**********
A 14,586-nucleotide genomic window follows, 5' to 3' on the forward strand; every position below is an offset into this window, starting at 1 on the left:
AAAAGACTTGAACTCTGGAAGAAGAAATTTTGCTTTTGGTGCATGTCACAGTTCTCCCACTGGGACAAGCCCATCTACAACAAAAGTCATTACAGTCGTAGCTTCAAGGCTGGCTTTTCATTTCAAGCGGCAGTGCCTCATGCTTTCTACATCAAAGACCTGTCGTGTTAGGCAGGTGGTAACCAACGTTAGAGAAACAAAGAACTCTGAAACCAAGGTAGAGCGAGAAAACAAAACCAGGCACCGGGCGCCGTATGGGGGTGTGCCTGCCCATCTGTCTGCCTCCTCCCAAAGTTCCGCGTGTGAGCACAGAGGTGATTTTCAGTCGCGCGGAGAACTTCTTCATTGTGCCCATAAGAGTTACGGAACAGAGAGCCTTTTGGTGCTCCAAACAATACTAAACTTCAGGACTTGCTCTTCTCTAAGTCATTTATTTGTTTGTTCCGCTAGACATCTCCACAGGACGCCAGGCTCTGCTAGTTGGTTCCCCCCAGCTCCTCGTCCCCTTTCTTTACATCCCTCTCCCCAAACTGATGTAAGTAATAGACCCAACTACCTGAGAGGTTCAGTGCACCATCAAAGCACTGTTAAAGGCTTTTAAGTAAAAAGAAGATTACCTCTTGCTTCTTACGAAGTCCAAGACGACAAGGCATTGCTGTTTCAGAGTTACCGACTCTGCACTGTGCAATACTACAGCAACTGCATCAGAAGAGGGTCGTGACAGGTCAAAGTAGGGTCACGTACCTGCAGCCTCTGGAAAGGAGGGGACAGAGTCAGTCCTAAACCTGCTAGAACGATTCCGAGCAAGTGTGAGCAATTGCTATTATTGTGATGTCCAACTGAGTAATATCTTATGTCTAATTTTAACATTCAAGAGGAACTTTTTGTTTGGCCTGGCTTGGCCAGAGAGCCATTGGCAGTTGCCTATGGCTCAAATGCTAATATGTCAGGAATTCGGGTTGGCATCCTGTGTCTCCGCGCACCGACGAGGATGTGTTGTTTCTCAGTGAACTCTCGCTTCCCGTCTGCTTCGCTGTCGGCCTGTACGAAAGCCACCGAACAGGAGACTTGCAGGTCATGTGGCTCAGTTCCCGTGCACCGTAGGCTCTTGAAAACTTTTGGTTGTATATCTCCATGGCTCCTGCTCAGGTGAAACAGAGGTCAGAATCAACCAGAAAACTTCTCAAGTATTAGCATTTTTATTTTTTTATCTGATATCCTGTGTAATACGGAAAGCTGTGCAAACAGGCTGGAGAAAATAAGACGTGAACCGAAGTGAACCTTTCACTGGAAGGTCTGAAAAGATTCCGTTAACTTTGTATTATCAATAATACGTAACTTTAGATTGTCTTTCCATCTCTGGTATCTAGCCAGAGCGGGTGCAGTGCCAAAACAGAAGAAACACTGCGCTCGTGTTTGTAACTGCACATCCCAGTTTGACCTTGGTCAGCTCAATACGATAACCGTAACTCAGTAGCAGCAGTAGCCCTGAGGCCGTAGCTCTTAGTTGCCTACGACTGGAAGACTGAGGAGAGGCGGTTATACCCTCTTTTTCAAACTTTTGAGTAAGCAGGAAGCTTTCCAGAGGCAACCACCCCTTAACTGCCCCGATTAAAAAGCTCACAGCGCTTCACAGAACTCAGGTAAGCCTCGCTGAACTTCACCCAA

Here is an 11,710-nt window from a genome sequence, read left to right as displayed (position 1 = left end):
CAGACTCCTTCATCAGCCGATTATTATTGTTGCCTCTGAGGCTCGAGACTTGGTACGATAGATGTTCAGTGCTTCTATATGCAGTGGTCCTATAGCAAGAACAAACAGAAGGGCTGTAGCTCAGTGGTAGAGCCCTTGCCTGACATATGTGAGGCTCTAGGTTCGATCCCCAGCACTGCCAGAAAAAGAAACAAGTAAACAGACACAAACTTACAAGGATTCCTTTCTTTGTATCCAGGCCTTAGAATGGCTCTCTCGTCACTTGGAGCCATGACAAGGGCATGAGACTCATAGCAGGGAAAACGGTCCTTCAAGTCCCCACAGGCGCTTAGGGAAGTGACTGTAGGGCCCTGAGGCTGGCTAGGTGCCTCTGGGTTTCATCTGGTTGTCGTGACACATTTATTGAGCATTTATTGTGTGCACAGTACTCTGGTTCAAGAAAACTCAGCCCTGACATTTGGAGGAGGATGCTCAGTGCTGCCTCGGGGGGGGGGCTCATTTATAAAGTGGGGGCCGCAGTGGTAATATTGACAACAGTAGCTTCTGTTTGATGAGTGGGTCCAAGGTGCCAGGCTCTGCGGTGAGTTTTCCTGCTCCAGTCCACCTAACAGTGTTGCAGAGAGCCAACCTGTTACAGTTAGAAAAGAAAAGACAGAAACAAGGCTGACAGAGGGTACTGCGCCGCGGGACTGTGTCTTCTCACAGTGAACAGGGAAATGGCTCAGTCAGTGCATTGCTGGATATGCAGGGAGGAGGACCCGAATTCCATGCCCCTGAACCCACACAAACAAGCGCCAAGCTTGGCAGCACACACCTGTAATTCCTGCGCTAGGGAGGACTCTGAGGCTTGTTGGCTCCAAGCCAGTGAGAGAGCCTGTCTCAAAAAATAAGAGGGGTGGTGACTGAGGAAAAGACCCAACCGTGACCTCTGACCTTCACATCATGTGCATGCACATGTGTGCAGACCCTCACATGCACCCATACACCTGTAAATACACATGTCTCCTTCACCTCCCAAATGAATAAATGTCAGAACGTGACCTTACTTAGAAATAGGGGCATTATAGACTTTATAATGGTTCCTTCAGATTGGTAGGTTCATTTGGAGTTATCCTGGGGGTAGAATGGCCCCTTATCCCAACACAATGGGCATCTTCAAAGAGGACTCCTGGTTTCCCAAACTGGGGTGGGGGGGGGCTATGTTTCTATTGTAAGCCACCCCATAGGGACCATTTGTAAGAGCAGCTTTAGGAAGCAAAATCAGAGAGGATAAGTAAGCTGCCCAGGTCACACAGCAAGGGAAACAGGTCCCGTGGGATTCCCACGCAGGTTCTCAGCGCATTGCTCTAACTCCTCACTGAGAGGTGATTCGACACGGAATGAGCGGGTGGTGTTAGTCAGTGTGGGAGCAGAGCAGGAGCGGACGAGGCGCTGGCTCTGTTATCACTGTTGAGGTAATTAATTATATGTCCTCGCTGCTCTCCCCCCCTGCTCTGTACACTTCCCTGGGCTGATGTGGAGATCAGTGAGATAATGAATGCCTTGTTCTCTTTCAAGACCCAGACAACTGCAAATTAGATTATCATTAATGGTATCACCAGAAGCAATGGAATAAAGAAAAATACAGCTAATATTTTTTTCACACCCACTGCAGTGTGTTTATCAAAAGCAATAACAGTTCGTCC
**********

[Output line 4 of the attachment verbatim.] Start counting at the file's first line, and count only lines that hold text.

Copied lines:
CAGACTCCTTCATCAGCCGATTATTATTGTTGCCTCTGAGGCTCGAGACTTGGTACGATAGATGTTCAGTGCTTCTATATGCAGTGGTCCTATAGCAAGAACAAACAGAAGGGCTGTAGCTCAGTGGTAGAGCCCTTGCCTGACATATGTGAGGCTCTAGGTTCGATCCCCAGCACTGCCAGAAAAAGAAACAAGTAAACAGACACAAACTTACAAGGATTCCTTTCTTTGTATCCAGGCCTTAGAATGGCTCTCTCGTCACTTGGAGCCATGACAAGGGCATGAGACTCATAGCAGGGAAAACGGTCCTTCAAGTCCCCACAGGCGCTTAGGGAAGTGACTGTAGGGCCCTGAGGCTGGCTAGGTGCCTCTGGGTTTCATCTGGTTGTCGTGACACATTTATTGAGCATTTATTGTGTGCACAGTACTCTGGTTCAAGAAAACTCAGCCCTGACATTTGGAGGAGGATGCTCAGTGCTGCCTCGGGGGGGGGGCTCATTTATAAAGTGGGGGCCGCAGTGGTAATATTGACAACAGTAGCTTCTGTTTGATGAGTGGGTCCAAGGTGCCAGGCTCTGCGGTGAGTTTTCCTGCTCCAGTCCACCTAACAGTGTTGCAGAGAGCCAACCTGTTACAGTTAGAAAAGAAAAGACAGAAACAAGGCTGACAGAGGGTACTGCGCCGCGGGACTGTGTCTTCTCACAGTGAACAGGGAAATGGCTCAGTCAGTGCATTGCTGGATATGCAGGGAGGAGGACCCGAATTCCATGCCCCTGAACCCACACAAACAAGCGCCAAGCTTGGCAGCACACACCTGTAATTCCTGCGCTAGGGAGGACTCTGAGGCTTGTTGGCTCCAAGCCAGTGAGAGAGCCTGTCTCAAAAAATAAGAGGGGTGGTGACTGAGGAAAAGACCCAACCGTGACCTCTGACCTTCACATCATGTGCATGCACATGTGTGCAGACCCTCACATGCACCCATACACCTGTAAATACACATGTCTCCTTCACCTCCCAAATGAATAAATGTCAGAACGTGACCTTACTTAGAAATAGGGGCATTATAGACTTTATAATGGTTCCTTCAGATTGGTAGGTTCATTTGGAGTTATCCTGGGGGTAGAATGGCCCCTTATCCCAACACAATGGGCATCTTCAAAGAGGACTCCTGGTTTCCCAAACTGGGGTGGGGGGGGGCTATGTTTCTATTGTAAGCCACCCCATAGGGACCATTTGTAAGAGCAGCTTTAGGAAGCAAAATCAGAGAGGATAAGTAAGCTGCCCAGGTCACACAGCAAGGGAAACAGGTCCCGTGGGATTCCCACGCAGGTTCTCAGCGCATTGCTCTAACTCCTCACTGAGAGGTGATTCGACACGGAATGAGCGGGTGGTGTTAGTCAGTGTGGGAGCAGAGCAGGAGCGGACGAGGCGCTGGCTCTGTTATCACTGTTGAGGTAATTAATTATATGTCCTCGCTGCTCTCCCCCCCTGCTCTGTACACTTCCCTGGGCTGATGTGGAGATCAGTGAGATAATGAATGCCTTGTTCTCTTTCAAGACCCAGACAACTGCAAATTAGATTATCATTAATGGTATCACCAGAAGCAATGGAATAAAGAAAAATACAGCTAATATTTTTTTCACACCCACTGCAGTGTGTTTATCAAAAGCAATAACAGTTCGTCC